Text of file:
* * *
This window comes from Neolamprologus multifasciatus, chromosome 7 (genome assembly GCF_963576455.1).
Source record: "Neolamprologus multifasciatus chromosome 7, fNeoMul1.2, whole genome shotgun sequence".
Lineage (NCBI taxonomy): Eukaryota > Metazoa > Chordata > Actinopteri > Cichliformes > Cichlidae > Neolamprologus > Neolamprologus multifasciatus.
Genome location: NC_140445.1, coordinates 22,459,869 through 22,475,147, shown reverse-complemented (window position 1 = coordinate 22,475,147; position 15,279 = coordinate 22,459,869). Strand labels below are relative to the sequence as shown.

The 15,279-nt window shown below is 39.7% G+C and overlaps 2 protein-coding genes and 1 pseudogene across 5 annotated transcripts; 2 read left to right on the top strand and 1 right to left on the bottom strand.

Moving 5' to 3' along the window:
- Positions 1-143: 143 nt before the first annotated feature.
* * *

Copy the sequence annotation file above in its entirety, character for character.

This window comes from Neolamprologus multifasciatus, chromosome 7 (genome assembly GCF_963576455.1).
Source record: "Neolamprologus multifasciatus chromosome 7, fNeoMul1.2, whole genome shotgun sequence".
Lineage (NCBI taxonomy): Eukaryota > Metazoa > Chordata > Actinopteri > Cichliformes > Cichlidae > Neolamprologus > Neolamprologus multifasciatus.
Genome location: NC_140445.1, coordinates 22,459,869 through 22,475,147, shown reverse-complemented (window position 1 = coordinate 22,475,147; position 15,279 = coordinate 22,459,869). Strand labels below are relative to the sequence as shown.

The 15,279-nt window shown below is 39.7% G+C and overlaps 2 protein-coding genes and 1 pseudogene across 5 annotated transcripts; 2 read left to right on the top strand and 1 right to left on the bottom strand.

Moving 5' to 3' along the window:
- Positions 1-143: 143 nt before the first annotated feature.